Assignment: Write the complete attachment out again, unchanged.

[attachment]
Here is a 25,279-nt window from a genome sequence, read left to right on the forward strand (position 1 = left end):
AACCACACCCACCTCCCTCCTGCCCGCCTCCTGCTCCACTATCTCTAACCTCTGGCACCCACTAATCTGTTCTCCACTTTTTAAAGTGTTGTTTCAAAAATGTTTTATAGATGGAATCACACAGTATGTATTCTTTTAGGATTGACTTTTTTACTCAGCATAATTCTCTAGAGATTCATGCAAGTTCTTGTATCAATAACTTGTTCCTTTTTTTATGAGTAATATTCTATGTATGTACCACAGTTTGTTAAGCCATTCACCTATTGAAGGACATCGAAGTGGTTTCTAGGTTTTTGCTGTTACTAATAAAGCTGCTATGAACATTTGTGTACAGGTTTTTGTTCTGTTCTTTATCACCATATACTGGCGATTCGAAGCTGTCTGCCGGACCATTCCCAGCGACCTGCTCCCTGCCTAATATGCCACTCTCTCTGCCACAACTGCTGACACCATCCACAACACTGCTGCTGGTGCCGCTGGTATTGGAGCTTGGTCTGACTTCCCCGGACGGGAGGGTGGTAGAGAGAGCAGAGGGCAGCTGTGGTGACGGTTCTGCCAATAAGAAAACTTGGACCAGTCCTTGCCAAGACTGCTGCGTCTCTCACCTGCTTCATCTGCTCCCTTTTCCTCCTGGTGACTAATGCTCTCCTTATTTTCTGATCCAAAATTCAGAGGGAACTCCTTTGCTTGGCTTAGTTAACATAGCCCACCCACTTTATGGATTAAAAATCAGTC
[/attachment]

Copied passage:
Here is a 25,279-nt window from a genome sequence, read left to right on the forward strand (position 1 = left end):
AACCACACCCACCTCCCTCCTGCCCGCCTCCTGCTCCACTATCTCTAACCTCTGGCACCCACTAATCTGTTCTCCACTTTTTAAAGTGTTGTTTCAAAAATGTTTTATAGATGGAATCACACAGTATGTATTCTTTTAGGATTGACTTTTTTACTCAGCATAATTCTCTAGAGATTCATGCAAGTTCTTGTATCAATAACTTGTTCCTTTTTTTATGAGTAATATTCTATGTATGTACCACAGTTTGTTAAGCCATTCACCTATTGAAGGACATCGAAGTGGTTTCTAGGTTTTTGCTGTTACTAATAAAGCTGCTATGAACATTTGTGTACAGGTTTTTGTTCTGTTCTTTATCACCATATACTGGCGATTCGAAGCTGTCTGCCGGACCATTCCCAGCGACCTGCTCCCTGCCTAATATGCCACTCTCTCTGCCACAACTGCTGACACCATCCACAACACTGCTGCTGGTGCCGCTGGTATTGGAGCTTGGTCTGACTTCCCCGGACGGGAGGGTGGTAGAGAGAGCAGAGGGCAGCTGTGGTGACGGTTCTGCCAATAAGAAAACTTGGACCAGTCCTTGCCAAGACTGCTGCGTCTCTCACCTGCTTCATCTGCTCCCTTTTCCTCCTGGTGACTAATGCTCTCCTTATTTTCTGATCCAAAATTCAGAGGGAACTCCTTTGCTTGGCTTAGTTAACATAGCCCACCCACTTTATGGATTAAAAATCAGTC